Read It and Weep. "The Murdoch Archipelago" by Bruce Page. [review]

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Date
2003-11
Authors
Griffen-Foley, Bridget
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Publisher
Australian Book Review
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Abstract
Page sometimes overstates his case, but, in challenging the ‘heroic version’ of the dynasty, he argues persuasively that commercial success has not been due to the Murdochs thumbing their noses at the establishment. The reality, in fact, was pretty much the opposite, as Rupert Murdoch took advantage of the ‘charisma’ of his nationality in Britain and became a dedicated insider benefiting from political and social patronage.
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Australian, Book Reviews, Publishing, Bridget Griffen-Foley, George Munster, William Shawcross, London Sunday Times, New Statesman, Rupert Murdoch: A Paper Prince, Rupert Murdoch, Thomas Kiernan, Citizen Murdoch, Virtual Murdoch, Neil Chenoweth, Queensland Press, News Corporation, C.E. Sayers, Sir Keith Murdoch, State Library of Victoria, United States, Britain, Kerry Packer, Australian Consolidated Press, Syd Deamer, Adrian Deamer, Rohan Rivett, Adelaide News, Jack McEwan, Billy McMahon, New York Post, Son of Sam, Melbourne Herald, Rex Connor, Labor, The Australian, Shakespeare Marlowe Machiavelli Weber Locke Bacon, Judith Wright Henry Reynolds, Australian Broadcasting Tribunal, John Gorton, Ben Chifley, Clem Lloyd, Australian Financial Review, Jack Horsfall, Max Newton, Malcolm Fraser, Australian National Library, National Library of Australia, Wendy Deng chinese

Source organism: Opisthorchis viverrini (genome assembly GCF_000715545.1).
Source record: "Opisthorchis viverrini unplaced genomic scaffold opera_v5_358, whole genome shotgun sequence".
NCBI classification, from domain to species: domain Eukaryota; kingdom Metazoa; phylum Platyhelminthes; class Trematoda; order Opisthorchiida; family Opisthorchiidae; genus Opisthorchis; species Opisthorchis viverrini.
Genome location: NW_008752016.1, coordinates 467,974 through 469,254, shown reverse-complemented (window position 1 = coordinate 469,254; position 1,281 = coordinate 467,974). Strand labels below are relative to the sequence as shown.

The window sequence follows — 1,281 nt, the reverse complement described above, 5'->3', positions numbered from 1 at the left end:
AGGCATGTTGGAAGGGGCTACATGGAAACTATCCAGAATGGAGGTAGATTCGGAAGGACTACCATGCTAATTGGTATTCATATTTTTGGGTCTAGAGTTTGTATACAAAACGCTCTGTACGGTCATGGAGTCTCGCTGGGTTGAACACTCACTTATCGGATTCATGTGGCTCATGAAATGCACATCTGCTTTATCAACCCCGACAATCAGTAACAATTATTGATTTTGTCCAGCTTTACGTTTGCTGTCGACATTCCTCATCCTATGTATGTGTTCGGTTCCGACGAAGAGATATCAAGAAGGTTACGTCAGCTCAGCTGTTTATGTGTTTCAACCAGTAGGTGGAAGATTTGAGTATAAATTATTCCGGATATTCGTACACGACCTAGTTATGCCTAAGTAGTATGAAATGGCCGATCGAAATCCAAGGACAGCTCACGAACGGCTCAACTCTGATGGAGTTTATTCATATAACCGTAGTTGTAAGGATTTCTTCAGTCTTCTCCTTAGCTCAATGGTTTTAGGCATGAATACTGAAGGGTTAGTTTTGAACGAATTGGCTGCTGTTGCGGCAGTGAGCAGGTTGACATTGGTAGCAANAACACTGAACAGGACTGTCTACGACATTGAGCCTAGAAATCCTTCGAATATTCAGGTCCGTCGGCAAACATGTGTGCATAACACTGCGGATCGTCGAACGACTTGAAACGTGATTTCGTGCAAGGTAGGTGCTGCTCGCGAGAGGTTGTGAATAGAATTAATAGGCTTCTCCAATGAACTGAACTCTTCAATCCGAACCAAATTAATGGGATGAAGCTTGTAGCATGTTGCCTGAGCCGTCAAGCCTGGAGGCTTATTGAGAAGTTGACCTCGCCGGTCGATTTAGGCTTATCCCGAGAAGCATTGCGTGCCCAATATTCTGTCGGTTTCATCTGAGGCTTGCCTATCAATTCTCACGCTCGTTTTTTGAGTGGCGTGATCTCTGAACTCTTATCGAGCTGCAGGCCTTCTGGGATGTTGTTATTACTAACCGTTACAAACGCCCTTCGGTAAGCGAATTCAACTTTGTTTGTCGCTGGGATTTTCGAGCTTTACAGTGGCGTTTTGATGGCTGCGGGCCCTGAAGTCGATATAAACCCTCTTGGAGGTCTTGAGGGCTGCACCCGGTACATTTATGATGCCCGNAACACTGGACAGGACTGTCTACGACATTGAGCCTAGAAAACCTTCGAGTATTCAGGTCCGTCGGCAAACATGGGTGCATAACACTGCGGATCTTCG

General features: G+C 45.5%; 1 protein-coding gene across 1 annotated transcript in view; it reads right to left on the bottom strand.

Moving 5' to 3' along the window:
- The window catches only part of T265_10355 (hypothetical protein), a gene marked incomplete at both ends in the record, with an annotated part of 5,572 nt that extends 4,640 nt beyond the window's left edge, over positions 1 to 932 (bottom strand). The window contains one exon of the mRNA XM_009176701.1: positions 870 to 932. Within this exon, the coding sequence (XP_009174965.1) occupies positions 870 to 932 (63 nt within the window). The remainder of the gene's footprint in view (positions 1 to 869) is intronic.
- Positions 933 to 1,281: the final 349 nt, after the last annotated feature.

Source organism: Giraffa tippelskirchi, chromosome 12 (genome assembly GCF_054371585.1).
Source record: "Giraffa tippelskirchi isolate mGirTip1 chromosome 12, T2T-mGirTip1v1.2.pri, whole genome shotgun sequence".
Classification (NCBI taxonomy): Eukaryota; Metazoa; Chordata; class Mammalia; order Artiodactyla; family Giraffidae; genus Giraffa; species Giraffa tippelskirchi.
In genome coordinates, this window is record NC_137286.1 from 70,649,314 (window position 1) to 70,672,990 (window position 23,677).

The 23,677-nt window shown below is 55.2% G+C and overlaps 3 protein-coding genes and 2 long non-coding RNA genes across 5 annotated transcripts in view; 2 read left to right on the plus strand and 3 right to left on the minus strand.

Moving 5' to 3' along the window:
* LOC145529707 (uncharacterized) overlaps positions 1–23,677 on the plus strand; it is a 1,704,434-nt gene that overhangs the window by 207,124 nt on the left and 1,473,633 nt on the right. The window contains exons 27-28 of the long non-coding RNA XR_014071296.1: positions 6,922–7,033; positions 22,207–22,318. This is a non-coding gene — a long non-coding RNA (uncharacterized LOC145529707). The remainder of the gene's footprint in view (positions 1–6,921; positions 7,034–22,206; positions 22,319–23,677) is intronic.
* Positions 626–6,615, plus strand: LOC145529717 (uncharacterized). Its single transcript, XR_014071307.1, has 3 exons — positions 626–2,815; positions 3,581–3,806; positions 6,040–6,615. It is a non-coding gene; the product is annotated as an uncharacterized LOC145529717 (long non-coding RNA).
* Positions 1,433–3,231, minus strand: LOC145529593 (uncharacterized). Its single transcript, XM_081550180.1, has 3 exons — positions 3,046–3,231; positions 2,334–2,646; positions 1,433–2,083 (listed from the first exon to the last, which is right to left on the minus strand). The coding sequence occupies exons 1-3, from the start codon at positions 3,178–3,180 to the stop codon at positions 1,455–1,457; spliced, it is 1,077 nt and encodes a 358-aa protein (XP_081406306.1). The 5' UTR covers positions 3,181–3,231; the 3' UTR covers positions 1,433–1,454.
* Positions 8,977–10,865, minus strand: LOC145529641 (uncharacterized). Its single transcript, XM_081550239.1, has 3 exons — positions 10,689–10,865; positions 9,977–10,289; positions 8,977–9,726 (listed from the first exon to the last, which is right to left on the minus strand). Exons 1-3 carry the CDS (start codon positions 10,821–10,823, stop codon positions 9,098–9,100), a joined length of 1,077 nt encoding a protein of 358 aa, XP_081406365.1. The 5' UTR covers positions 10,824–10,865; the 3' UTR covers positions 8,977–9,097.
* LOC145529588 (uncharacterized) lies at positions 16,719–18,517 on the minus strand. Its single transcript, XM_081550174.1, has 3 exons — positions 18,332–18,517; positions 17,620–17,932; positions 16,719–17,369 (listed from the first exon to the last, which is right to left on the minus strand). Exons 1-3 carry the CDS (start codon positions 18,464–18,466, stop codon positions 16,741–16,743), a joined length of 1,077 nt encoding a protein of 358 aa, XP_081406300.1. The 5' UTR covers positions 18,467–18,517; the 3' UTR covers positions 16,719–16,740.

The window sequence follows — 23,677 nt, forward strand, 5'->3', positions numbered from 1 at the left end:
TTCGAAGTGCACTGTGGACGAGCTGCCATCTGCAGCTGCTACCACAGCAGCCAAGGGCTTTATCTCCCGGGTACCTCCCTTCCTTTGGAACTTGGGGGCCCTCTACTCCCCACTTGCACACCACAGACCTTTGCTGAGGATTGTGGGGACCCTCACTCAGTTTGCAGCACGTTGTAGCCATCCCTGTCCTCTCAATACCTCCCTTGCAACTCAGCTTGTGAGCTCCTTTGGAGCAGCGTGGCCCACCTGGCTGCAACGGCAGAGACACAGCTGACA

Citation
Griffen-Foley, Bridget 2003. Read It and Weep. Review of "The Murdoch Archipelago" by Bruce Page. 'Australian Book Review', No 256, November, 7-8.